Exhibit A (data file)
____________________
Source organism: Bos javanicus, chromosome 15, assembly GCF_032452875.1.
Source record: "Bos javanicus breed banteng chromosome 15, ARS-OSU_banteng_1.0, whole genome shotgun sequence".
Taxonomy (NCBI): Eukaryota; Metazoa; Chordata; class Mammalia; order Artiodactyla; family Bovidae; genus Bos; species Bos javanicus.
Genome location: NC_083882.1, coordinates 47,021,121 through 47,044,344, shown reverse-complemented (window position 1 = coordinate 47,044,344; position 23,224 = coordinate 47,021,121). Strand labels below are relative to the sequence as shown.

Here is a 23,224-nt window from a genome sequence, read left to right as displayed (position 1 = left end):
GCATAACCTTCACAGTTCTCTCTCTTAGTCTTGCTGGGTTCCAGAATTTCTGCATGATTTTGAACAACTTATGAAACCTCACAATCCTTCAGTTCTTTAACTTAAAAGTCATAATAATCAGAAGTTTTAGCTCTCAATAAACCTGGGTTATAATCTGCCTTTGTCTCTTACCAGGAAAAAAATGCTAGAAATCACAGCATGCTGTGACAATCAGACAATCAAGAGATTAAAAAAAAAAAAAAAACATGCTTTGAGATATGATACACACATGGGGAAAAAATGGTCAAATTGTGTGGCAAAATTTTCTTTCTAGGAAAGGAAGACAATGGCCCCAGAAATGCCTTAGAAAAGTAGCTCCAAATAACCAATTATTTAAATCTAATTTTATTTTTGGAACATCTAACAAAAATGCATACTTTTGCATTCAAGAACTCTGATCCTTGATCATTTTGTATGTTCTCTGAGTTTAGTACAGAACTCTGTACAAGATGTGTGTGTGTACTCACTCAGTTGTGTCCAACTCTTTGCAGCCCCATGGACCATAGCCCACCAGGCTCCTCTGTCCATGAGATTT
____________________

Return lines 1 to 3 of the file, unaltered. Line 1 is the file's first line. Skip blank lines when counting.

Source organism: Bos javanicus, chromosome 15, assembly GCF_032452875.1.
Source record: "Bos javanicus breed banteng chromosome 15, ARS-OSU_banteng_1.0, whole genome shotgun sequence".
Taxonomy (NCBI): Eukaryota; Metazoa; Chordata; class Mammalia; order Artiodactyla; family Bovidae; genus Bos; species Bos javanicus.